[0053] When the multiple processor device 40 is configured to function as a tunnel-hybrid node, the configurable packet-based interface 54 or 56 receives the high-speed communication protocol formatted stream of data and separates, via the MAC module 60 or 68, the stream of incoming data into generic formatted data associated with one or more of a plurality a particular virtual channels. The particular virtual channel may be associated with a local module of the multiple processor device 40 (e.g., one or more of the processing units 42-44, the cache memory 46 and/or memory controller 48) and, accordingly, corresponds to a destination of the multiple processor device 40 or the particular virtual channel may be for forwarding packets to the another multiple processor device.

[0054] The interface 54 or 56 provides the generically formatted data words, which may comprise a packet or portion thereof, to the switching module 51, which routes the generically formatted data words to the packet manager 52 and/or to node controller 50. The node controller 50, the packet manager 52 and/or one or more processing units 42-44 interprets the generically formatted data words to determine a destination therefor. If the destination is local to multiple processor device 40 (i.e., the data is for one of processing units 42-44, cache memory 46 or memory controller 48), the node controller 50 and/or packet manager 52 provides the data, in a packet format, to the appropriate destination. If the data is not addressing a local destination, the packet manager 52, node controller 50 and/or processing unit 42-44 causes the switching module 51 to provide the packet to one of the other configurable packet-based interfaces 54 or 56 for forwarding to another multiple processor device in the processing system. For example, if the data were received via configuration packet-based interface 54, the switching module 51 would provide the outgoing data to configurable packet-based interface 56. In addition, the switching module 51 provides outgoing packets generated by the local modules of processing module device 40 to one or more of the configurable packet-based interfaces 54-56.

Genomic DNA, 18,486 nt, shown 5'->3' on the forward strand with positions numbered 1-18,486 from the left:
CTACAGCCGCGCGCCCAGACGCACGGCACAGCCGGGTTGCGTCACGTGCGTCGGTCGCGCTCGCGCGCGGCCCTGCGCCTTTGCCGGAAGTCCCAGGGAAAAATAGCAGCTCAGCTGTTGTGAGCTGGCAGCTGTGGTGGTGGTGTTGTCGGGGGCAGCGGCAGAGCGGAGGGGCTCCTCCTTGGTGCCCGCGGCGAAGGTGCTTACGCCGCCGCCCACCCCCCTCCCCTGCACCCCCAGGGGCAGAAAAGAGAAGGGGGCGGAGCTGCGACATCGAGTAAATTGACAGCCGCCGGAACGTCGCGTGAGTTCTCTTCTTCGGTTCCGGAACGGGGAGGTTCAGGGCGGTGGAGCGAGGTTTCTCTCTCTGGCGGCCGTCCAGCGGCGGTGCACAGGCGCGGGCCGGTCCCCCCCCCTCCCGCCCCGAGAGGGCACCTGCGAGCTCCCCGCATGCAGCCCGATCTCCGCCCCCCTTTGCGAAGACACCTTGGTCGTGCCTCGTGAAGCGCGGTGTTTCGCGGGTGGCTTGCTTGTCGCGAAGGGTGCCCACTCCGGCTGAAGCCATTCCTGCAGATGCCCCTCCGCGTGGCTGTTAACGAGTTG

[0055] The configurable packet-based interface 54 or 56 receives the generic formatted data via the transmitter MAC module 58 or 68. The transmitter MAC module 58, or 68 converts the generic formatted data from a plurality of virtual channels into a single stream of data. The transmitter input/output module 62 or 72 drives the stream of data on to the physical link coupling the present multiple processor device to another.

[0056] When the multiple processor device 40 is configured to function as a tunnel node, the data received by the configurable packet-based interfaces 54 from a downstream node is routed to the switching module 51 and then subsequently routed to another one of the configurable packet-based interfaces for transmission downstream without interpretation. For upstream transmissions, the data is interpreted to determine whether the destination of the data is local. If not, the data is routed upstream via one of the configurable packet-based interfaces 54 or 56.

[0057] When the multiple processor device 40 is configured as a bridge node, downstream packets that are received via a configurable packet-based interface 54 are modified via the packet manager 52, the node controller 54 and/or processing units 42-44 to identify the current multiple processor device 40 as the source of the data. Having modified the source, the switching module 51 provides the modified data to one of the configurable packet-based interfaces for transmission downstream. For upstream transmissions, the multiple processor device 40 interprets the data to determine whether it contains the destination for the data. If so, the data is routed to the appropriate destination. If not, the multiple processor device 40 forwards the packet via one of the configurable packet-based interfaces 54 or 56 to a downstream device.